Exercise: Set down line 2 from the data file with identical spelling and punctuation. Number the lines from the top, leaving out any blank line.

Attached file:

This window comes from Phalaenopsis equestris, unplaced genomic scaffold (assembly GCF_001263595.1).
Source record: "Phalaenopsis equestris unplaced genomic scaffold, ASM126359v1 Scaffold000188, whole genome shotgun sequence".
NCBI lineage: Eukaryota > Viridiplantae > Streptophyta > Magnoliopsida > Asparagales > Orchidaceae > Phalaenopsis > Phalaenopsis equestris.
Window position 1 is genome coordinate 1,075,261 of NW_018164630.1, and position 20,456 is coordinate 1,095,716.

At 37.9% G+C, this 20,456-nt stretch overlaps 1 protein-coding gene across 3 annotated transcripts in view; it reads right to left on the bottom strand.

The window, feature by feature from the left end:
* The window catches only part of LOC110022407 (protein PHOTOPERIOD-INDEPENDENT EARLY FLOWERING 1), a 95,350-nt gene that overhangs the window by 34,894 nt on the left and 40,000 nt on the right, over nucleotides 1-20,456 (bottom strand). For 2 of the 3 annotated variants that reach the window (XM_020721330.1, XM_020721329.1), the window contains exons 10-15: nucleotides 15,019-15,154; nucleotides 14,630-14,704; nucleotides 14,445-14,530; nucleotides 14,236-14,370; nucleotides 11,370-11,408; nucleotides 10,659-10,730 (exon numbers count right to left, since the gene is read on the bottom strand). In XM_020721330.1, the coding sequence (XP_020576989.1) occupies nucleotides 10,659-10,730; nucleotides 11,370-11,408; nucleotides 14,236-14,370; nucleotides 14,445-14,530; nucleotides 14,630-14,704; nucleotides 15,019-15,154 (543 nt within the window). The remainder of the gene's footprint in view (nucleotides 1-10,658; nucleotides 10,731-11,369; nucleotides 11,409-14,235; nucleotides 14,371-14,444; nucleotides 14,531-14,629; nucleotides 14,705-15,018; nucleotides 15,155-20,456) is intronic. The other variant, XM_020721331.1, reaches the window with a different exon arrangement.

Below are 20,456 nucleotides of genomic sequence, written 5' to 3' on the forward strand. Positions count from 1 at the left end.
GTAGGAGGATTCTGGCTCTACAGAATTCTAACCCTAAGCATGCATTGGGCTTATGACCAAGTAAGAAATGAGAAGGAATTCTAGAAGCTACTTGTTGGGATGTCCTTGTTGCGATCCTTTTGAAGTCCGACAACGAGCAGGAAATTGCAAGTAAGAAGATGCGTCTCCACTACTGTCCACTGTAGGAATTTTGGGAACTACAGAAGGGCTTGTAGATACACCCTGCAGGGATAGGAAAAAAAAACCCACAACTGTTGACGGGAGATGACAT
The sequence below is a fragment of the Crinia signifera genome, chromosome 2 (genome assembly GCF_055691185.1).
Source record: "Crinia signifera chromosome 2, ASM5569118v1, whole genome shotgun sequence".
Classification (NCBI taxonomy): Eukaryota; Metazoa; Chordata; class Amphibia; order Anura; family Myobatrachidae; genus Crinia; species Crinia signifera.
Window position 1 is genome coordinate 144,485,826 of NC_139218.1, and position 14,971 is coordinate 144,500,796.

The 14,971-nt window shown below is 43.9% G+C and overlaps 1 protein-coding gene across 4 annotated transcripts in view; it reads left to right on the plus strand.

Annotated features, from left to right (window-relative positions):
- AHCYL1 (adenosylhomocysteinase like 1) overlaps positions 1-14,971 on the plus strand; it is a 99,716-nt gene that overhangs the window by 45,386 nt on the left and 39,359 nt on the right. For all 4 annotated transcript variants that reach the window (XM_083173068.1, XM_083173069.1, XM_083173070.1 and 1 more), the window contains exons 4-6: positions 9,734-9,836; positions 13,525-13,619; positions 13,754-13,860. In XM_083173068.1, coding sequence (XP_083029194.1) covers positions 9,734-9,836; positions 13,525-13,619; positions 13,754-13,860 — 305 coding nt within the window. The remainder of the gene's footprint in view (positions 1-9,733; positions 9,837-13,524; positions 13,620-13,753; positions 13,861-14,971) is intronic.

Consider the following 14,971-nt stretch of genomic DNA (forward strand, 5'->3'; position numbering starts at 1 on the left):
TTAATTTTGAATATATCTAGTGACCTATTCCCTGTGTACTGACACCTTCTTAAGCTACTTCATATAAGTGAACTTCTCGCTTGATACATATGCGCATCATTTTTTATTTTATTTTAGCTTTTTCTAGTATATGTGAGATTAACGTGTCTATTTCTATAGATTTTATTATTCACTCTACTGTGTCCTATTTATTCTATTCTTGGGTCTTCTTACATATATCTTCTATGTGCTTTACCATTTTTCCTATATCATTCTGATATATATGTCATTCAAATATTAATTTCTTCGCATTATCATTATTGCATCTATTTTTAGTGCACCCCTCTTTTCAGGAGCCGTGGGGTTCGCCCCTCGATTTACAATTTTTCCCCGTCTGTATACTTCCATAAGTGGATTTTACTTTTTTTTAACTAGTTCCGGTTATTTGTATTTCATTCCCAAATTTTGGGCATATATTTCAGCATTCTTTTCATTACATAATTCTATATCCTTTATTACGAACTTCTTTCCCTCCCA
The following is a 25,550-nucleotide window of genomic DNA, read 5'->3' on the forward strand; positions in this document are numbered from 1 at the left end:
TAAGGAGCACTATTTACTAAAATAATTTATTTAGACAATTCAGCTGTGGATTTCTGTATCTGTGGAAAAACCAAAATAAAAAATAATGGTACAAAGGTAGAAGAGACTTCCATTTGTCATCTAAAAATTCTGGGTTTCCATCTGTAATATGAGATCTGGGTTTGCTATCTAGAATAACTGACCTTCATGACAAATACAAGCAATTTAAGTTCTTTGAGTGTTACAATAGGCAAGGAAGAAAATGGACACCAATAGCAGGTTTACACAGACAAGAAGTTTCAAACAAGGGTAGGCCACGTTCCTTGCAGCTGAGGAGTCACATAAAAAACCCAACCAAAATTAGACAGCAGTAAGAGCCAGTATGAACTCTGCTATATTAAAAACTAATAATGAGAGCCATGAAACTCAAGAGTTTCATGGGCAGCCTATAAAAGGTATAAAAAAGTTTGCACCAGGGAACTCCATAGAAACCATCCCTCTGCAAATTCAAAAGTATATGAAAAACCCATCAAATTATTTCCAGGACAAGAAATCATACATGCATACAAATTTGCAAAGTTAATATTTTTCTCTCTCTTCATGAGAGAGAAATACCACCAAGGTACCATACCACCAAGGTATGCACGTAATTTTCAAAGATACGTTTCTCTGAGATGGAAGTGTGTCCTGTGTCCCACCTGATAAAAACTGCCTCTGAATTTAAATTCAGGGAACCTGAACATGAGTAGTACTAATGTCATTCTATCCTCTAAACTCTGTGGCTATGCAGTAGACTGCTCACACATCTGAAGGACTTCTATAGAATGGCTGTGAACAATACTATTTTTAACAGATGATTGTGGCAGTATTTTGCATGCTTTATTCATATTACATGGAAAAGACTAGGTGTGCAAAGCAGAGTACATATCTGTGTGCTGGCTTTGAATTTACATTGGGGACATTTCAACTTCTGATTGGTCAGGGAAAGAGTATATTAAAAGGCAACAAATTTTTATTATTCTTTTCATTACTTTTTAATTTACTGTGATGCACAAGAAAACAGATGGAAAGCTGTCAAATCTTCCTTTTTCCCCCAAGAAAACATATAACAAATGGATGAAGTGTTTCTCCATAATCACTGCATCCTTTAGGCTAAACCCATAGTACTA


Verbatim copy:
Source record: "Phalaenopsis equestris unplaced genomic scaffold, ASM126359v1 Scaffold000188, whole genome shotgun sequence".